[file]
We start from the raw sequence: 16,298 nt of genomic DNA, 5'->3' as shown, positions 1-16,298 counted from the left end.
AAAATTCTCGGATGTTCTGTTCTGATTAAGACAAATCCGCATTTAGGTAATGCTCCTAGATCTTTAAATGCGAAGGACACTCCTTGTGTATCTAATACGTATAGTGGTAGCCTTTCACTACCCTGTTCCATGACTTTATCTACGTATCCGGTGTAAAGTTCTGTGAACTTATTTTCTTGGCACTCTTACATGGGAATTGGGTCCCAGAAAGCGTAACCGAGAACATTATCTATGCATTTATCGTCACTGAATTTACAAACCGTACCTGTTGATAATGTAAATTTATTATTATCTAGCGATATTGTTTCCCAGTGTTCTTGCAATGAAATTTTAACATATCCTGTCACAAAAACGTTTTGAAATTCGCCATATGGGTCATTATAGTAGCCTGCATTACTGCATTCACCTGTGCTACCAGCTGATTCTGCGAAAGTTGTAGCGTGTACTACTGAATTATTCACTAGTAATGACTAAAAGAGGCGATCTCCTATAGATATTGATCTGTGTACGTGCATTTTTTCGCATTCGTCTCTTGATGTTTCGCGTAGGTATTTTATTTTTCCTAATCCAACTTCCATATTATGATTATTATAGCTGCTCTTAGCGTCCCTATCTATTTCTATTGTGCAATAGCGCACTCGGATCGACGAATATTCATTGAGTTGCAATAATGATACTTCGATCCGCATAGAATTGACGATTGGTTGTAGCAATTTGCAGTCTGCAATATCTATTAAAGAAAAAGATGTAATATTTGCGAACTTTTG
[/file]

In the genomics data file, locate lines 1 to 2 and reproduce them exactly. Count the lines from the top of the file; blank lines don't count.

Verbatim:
We start from the raw sequence: 16,298 nt of genomic DNA, 5'->3' as shown, positions 1-16,298 counted from the left end.
AAAATTCTCGGATGTTCTGTTCTGATTAAGACAAATCCGCATTTAGGTAATGCTCCTAGATCTTTAAATGCGAAGGACACTCCTTGTGTATCTAATACGTATAGTGGTAGCCTTTCACTACCCTGTTCCATGACTTTATCTACGTATCCGGTGTAAAGTTCTGTGAACTTATTTTCTTGGCACTCTTACATGGGAATTGGGTCCCAGAAAGCGTAACCGAGAACATTATCTATGCATTTATCGTCACTGAATTTACAAACCGTACCTGTTGATAATGTAAATTTATTATTATCTAGCGATATTGTTTCCCAGTGTTCTTGCAATGAAATTTTAACATATCCTGTCACAAAAACGTTTTGAAATTCGCCATATGGGTCATTATAGTAGCCTGCATTACTGCATTCACCTGTGCTACCAGCTGATTCTGCGAAAGTTGTAGCGTGTACTACTGAATTATTCACTAGTAATGACTAAAAGAGGCGATCTCCTATAGATATTGATCTGTGTACGTGCATTTTTTCGCATTCGTCTCTTGATGTTTCGCGTAGGTATTTTATTTTTCCTAATCCAACTTCCATATTATGATTATTATAGCTGCTCTTAGCGTCCCTATCTATTTCTATTGTGCAATAGCGCACTCGGATCGACGAATATTCATTGAGTTGCAATAATGATACTTCGATCCGCATAGAATTGACGATTGGTTGTAGCAATTTGCAGTCTGCAATATCTATTAAAGAAAAAGATGTAATATTTGCGAACTTTTG